Thirteen months ago I began my Ascent. Thirteen months ago I left my job to become a Bitcoin Core contributor.
It’s time for a checkpoint.
When you decide to climb a mountain, especially on any big expedition, you never go straight to the top. Instead, you start by hiking through the foothills, making your way to Base Camp.
Base Camp marks an important milestone, a crucial checkpoint to evaluate progress, rest, recover and plan the next steps before moving higher up the mountain.
In Bitcoin Core, each contributor’s journey to Base Camp is unique and personal. TANSTAAGBC - There Ain’t No Such Thing As A Global Base Camp¹. It’s not a fixed point like Base Camp on a mountain, but rather a gradual process where the complexity of the project becomes more approachable and you start to feel more oriented and familiar with it.
Each person reaches Base Camp at their own pace, and for some, it may be the end goal in and of itself. For an aspiring contributor is just the beginning. It’s a checkpoint, an opportunity to look back, contemplate your mistakes, celebrate your wins, and reassess the map of your journey.
This is what “Getting to Base Camp” is about: my journey through the foothills, a reflection of my first year as an aspiring Bitcoin Core contributor and a call to other bystanders.
First there is mist and turmoil and all of sudden there is clarity. That’s one of the best moments in every journey, in every new path we choose in life. From chaos, comes order. That was my experience trying to contribute to Bitcoin Core.
Looking back, I stayed in chaos for too long.
Every data graph says a story. This one describes perfectly my early struggles to do the work, leading up to my turning point at the half-way mark. I called myself an aspiring Bitcoin Core contributor, but it took me six months to even attempt of doing a proper PR review.
It wasn’t the lack of motivation, or not knowing how to begin - I had consumed every available resource and been dreaming the start of this journey for months.
I just stumbled over some self-imposed obstacles.
From day one I kept convincing myself that my cool Bitcoin-related time-sink side projects were worthwhile. “Twitter spaces are cool”; builds a platform to discover twitter spaces about Bitcoin. “Open source sustainability is such a fascinating subject”; builds an exploration tool of the Bitcoin open-source ecosystem.
It didn’t occur to me until later that those projects were my excuse for quick dopamine hits; a residue from the fast-paced, task-oriented mindset of most traditional jobs. I failed to understand that contributing to Bitcoin Core requires a rewiring of the brain’s reward mechanism. This is at large a context gathering exercise and that means being comfortable with not always having something to show for at the end of the day.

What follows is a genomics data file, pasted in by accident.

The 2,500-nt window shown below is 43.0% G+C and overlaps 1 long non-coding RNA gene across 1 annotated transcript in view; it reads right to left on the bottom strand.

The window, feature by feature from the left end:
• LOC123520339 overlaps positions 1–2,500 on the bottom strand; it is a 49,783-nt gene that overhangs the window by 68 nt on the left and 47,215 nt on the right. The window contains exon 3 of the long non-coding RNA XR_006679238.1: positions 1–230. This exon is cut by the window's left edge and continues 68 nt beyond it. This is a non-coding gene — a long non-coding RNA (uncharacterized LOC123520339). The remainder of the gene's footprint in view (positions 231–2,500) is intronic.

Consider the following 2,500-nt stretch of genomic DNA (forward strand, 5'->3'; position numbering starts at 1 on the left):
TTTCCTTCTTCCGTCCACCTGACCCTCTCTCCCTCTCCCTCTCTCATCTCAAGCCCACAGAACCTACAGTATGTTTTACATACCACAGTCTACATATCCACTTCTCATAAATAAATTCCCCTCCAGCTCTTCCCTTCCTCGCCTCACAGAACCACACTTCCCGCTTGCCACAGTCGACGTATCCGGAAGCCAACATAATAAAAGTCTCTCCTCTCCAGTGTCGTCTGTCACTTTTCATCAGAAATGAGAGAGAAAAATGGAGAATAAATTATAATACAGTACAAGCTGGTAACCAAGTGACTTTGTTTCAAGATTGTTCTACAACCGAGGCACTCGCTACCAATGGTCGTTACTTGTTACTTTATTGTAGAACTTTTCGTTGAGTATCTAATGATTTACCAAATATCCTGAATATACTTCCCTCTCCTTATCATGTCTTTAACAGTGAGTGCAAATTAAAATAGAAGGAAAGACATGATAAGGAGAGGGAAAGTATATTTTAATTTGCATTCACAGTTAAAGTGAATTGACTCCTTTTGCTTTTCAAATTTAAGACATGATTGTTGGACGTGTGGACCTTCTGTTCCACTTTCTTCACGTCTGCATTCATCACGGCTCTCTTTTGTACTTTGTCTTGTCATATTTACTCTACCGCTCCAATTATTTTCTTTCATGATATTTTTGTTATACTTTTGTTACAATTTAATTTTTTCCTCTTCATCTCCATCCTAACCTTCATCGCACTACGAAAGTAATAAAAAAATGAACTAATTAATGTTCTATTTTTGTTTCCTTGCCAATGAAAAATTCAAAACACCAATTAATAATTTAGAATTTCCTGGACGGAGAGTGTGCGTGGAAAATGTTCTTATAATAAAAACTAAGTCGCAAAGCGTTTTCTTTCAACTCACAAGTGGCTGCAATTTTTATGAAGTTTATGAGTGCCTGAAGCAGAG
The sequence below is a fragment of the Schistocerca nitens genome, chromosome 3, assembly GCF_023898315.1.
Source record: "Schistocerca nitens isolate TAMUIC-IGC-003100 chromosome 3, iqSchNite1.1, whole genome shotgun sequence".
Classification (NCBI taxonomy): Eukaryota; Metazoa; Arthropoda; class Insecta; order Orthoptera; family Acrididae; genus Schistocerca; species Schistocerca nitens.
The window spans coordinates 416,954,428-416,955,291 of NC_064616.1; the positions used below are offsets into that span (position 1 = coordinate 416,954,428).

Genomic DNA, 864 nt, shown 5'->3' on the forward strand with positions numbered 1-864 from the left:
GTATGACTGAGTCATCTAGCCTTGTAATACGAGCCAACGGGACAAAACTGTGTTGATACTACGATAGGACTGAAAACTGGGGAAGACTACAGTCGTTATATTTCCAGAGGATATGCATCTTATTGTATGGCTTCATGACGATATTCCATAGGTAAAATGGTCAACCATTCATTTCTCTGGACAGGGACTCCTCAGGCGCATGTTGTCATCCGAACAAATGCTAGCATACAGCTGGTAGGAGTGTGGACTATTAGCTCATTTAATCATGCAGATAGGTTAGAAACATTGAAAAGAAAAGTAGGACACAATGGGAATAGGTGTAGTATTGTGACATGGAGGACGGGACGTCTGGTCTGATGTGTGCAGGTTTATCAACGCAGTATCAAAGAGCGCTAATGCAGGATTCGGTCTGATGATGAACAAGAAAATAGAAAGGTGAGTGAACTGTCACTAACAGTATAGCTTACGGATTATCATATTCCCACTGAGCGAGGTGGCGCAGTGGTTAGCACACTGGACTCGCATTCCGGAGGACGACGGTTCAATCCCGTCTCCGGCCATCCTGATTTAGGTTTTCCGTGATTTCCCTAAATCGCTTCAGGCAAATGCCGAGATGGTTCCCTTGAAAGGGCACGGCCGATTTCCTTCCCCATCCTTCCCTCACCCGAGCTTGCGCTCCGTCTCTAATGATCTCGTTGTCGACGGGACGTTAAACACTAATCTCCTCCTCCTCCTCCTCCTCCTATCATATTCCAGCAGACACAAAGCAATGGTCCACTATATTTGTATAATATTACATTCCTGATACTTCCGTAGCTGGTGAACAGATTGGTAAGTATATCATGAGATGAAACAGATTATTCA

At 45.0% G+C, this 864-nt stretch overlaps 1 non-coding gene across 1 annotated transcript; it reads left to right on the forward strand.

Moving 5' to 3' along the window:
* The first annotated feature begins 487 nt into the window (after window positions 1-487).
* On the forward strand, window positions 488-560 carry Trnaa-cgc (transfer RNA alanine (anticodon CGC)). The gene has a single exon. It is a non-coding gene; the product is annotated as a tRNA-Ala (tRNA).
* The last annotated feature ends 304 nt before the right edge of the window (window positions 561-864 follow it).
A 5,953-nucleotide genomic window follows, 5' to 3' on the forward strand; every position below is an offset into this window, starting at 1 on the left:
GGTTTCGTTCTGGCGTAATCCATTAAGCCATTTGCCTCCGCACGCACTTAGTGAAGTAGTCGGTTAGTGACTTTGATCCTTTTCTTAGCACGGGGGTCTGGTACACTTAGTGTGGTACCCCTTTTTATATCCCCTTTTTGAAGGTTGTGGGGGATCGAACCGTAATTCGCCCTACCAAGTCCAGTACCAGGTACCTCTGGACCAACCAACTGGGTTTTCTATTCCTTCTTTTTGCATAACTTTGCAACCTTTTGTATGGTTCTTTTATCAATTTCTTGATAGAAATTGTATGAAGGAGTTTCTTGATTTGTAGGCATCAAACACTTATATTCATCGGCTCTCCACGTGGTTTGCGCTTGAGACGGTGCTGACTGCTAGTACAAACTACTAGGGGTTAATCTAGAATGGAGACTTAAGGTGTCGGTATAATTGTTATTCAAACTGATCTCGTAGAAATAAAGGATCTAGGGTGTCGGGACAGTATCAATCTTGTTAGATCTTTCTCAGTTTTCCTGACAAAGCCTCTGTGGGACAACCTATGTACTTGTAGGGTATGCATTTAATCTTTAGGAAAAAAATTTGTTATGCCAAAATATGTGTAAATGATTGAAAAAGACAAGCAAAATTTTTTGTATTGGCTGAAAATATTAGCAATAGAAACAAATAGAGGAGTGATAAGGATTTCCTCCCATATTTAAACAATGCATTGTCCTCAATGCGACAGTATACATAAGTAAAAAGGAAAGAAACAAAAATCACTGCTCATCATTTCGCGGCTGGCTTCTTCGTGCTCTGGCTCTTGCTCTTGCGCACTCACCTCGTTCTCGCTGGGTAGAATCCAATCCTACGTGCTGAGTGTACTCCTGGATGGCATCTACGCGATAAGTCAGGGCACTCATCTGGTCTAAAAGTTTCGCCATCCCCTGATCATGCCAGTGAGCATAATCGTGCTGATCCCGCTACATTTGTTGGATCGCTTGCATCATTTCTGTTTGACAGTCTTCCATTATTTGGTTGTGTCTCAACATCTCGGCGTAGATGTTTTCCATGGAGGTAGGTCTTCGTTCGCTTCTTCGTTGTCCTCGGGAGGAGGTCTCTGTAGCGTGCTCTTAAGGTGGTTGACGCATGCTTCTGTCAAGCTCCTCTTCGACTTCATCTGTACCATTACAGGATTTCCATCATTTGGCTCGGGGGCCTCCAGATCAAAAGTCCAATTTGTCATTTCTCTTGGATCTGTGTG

Needless to say that I never publicly launched any of those projects. They always needed a bit more work. And a bit more work quickly turned into a never-ending list of tasks and improvements that ultimately became a constant distraction from the actual work I should be doing - reviewing PRs and gathering context.
“Start with reviewing” is the first advice you will likely receive when you decide to contribute to Bitcoin Core. And that’s a great advice. But start from where? Not knowing better and eager to get my feet wet, I was quick to follow the next piece of advice: “PR Review club, IRC, 17:00 UTC”.
What I failed to realize was that the Bitcoin Core PR Review Club was not for me, or at least not in the way that I was approaching it. My constant distractions meant lack of preparation time. I was jumping into complex problems, with limited time in my hands, and lacking context which was not always trivial to gather. The result? Rabbit hole after rabbit hole, interesting subject after interesting subject, but having no idea where I’m going.
I was slowly overwhelmed by the many moving parts, which made me question my readiness to deal with anything related to the Bitcoin Core repository.
I was not feeling ready, and so it was easy to find comfort into knowledge seeking, pouring hours into reading and meticulously crafting my notes; I saw that as progress and not yet another excuse to avoid doing the actual work.
At that point, excuses and misguided attempts to better prepare for contributing were piling up. “PR Review Club seems great for context gathering”; how about going through the last 3 years of PR Review Club meetings from start to finish? “There are so many different interconnected components in the codebase”; what about creating a learn-by-doing project that onboards to Bitcoin Core while building it from scratch?
I got distracted. I was confused. I was getting far off the path.
Contributing to Bitcoin Core offers a lot of freedom and flexibility, but it demands a higher level of self-accountability in order to stay on track and make progress towards your goals. This can be challenging, especially at the beginning when the path ahead is not clearly marked.
I learned the hard way that without an effective accountability structure, it’s easy to wander aimlessly through the foothills, constantly inventing busywork and avoid doing the actual work.
I thought that I had put in place such a structure for myself, but it turns out I didn’t. Otherwise I would recognize sooner, and by myself, how far off the path I was getting.
It took six months and some outside help to see through my own bullshit.
I left my job and called myself an aspiring Bitcoin Core contributor, but six months in, I had nothing to show for, other than a few hundred pages of notes and some webpages that had nothing to do with the actual job.
That was an eye opening moment for me.
That mid-May call was the push that I needed to get back on track. A push and a direction on how to actually go about contributing.
Through the foothills
There’s a good reason why “Reviewing” is the go-to advice for anyone looking to contribute.
Bitcoin Core is a multi-dimensional project, which means a wide range of opportunities for contributors to explore. But taking those first steps and navigating through the vast network of loosely defined paths can be overwhelming. That’s where reviewing comes in - just like a climber exploring the foothills, reviewing allows you to get a sense of the different paths ahead of you and find the ones that align with your experiences, skills, and passions.
To this day, I still wonder why I didn’t give the necessary attention to that advice and make more of an effort to review PRs beyond my Review Club attempts. It’s like I went straight to the steep, rocky paths without proper gear and training, I stumbled over some obstacles, but never readjusted my approach.
That mid-May call was my readjustment.